In the News

Faith & Family Homelessness Project Site, All Saints Catholic Parish in Puyallup, was featured the Northwest Catholic online magazine. Read the article online, here. All Saints was one of 14 Christian, Jewish and Muslim congregations participating in Seattle University?s Faith and Family Homelessness Project. Learn how All Saints used Catholic Social Teaching as a platform for their FFH project, resulting in a dramatic increase in the number of parishioners advocating for just policies to end family homelessness.
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(Photo Right) Members of Puyallup?s All Saints Parish traveled to Catholic Advocacy Day in Olympia, where they asked legislators to streamline assistance programs and reduce the waiting time for homeless families to receive aid. Photo: Courtesy All Saints Parish

Out and About

We are inspired by the innovative tools and experiences local agencies use to educate, inspire and raise much needed resources. This summer, our partners at Helping Hand House in Puyallup raise the bar considerably with their newest community impact event. One Night in a Carwas a unique opportunity for participants to taste the reality lived by hundreds of kids across eastern Pierce County ? and the means to change it. The Project team spent the night too, helping to facilitate some of the small group exercises throughout the evening.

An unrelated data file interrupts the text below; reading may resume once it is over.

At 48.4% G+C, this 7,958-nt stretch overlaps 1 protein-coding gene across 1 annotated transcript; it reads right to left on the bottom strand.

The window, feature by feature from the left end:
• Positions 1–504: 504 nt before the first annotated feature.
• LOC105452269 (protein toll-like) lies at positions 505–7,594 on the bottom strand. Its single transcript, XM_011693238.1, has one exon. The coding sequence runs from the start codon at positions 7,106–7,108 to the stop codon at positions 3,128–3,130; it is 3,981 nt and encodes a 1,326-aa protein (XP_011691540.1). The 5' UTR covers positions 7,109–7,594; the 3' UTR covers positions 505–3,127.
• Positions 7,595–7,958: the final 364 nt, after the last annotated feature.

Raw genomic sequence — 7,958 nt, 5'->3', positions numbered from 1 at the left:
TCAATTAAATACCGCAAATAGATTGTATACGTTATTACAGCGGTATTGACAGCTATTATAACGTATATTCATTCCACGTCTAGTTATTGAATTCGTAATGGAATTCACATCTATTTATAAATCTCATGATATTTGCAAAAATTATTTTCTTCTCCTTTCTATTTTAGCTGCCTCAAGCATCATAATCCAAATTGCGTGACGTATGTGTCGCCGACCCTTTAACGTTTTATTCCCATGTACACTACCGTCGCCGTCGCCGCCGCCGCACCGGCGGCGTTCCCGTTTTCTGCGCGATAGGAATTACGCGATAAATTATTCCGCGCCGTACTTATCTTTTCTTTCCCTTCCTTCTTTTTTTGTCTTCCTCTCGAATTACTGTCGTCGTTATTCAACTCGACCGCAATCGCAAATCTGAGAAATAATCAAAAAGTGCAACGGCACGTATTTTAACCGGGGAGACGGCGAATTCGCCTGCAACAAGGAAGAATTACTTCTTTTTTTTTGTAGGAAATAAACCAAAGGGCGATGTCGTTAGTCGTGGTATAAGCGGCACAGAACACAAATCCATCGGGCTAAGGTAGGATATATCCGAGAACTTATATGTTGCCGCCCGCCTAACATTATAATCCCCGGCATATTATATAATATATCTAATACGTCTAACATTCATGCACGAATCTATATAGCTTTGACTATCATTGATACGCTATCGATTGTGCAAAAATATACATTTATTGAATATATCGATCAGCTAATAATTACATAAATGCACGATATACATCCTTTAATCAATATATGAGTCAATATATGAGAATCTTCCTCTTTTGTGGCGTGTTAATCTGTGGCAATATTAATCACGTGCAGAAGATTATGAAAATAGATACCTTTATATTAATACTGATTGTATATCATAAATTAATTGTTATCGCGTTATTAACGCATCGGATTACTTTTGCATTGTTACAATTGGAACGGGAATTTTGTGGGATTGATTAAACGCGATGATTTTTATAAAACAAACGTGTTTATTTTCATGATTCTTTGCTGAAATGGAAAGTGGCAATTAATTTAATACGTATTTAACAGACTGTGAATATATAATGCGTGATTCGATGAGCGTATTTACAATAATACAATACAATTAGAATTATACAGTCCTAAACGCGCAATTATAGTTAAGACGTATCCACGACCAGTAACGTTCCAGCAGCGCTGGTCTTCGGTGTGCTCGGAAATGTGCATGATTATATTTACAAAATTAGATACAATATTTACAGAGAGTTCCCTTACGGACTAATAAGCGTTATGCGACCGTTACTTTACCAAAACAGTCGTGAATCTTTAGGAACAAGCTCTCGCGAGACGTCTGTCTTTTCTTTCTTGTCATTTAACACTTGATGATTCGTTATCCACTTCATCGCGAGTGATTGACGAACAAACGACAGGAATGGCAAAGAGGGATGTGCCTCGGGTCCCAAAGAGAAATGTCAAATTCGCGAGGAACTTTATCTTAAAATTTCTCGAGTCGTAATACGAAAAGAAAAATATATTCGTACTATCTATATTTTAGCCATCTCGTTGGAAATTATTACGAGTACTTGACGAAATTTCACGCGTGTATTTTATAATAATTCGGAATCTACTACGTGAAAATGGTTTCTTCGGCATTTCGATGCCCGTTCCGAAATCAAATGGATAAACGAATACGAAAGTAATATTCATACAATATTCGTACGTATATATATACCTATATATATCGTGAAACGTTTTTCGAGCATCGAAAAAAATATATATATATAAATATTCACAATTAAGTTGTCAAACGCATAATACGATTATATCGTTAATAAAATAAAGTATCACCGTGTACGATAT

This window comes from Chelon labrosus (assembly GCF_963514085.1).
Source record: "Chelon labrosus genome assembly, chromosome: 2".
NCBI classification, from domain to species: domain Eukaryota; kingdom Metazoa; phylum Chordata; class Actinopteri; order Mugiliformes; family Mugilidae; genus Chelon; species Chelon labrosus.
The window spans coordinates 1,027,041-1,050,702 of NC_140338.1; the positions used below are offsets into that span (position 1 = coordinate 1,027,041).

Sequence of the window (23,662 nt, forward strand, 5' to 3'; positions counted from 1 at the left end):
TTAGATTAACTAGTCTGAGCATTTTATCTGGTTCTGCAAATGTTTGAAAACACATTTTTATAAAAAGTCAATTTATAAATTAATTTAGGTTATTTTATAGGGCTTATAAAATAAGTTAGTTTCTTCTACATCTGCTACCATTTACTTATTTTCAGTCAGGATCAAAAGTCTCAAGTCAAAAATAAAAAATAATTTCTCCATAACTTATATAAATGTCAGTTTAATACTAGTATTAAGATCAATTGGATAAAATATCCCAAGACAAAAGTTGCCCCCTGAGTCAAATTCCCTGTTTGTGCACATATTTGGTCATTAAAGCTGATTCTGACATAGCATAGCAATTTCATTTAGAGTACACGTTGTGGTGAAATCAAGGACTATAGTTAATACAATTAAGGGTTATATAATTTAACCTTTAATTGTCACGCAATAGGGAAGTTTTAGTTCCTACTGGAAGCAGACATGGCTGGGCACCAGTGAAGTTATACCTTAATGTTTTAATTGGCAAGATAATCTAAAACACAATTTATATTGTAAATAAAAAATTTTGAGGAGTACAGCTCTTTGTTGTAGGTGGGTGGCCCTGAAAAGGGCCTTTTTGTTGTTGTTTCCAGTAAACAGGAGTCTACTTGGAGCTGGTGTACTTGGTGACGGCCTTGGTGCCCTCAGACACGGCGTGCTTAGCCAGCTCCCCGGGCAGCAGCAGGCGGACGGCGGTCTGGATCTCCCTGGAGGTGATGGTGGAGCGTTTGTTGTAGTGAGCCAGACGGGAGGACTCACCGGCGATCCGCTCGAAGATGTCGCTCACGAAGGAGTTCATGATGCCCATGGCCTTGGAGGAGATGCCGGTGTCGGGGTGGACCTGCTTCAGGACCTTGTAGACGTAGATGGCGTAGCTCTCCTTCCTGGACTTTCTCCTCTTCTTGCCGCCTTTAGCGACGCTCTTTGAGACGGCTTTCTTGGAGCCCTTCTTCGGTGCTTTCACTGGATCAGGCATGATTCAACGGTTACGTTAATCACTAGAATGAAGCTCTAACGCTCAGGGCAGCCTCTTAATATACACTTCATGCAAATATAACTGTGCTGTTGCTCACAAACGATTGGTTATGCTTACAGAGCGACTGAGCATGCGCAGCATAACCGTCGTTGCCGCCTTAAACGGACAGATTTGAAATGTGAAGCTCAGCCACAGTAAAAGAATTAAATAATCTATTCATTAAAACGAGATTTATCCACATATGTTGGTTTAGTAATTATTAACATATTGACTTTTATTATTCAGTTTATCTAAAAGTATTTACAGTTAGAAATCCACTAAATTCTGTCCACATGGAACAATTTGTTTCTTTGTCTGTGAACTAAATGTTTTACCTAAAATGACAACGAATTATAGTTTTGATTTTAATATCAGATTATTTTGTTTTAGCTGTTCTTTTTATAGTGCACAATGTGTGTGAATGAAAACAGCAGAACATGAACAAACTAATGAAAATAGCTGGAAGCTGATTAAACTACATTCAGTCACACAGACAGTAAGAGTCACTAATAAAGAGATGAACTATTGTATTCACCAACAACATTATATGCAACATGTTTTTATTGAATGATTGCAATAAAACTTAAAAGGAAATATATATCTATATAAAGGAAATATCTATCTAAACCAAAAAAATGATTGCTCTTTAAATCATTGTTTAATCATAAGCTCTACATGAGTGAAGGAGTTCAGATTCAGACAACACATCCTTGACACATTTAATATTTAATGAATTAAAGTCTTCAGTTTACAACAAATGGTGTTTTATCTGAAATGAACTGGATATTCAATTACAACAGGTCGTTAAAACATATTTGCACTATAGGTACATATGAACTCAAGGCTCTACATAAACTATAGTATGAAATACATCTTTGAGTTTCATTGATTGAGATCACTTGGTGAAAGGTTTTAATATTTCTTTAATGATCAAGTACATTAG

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The event was inspired by one family's recent experience of homelessness. To learn more about their story, read the blog post here. It's inspiring what one determined Mom can do when her children and grandchildren are put in harm?s way.

Meet Sheila Houston

Meet Sheila Houston, the newest member of the Faith & Family Homelessness team! Sheila is a Seattle native and lifelong advocate for vulnerable women and children. Sheila is currently studying at Seattle University's School of Theology and Ministry, pursuing her Doctor of Ministry. As a pastor and passionate advocate for vulnerable women and children, Shelia has been particularly involved in the anti-sex trafficking movement. She sees the need for pastors to preach an active faith and encourage their congregants to take initiative, finding solutions when they see a need in their neighborhood.
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In the video on our blog, Sheila speaks to what brought her to the school and its Faith & Family Homelessness Project, how she has experienced domestic violence and homelessness in her own life, and what she and other faith leaders can do to educate and engage their communities around social justice issues like family homelessness. We're thrilled to have Sheila on board!
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Sheila encourages people of faith to find where the need is and "begin to just do the work." She says, "As pastors, we need to continue to preach the Gospel about what we should be doing. . . not just being in the church and its four walls but [asking] how do we engage community."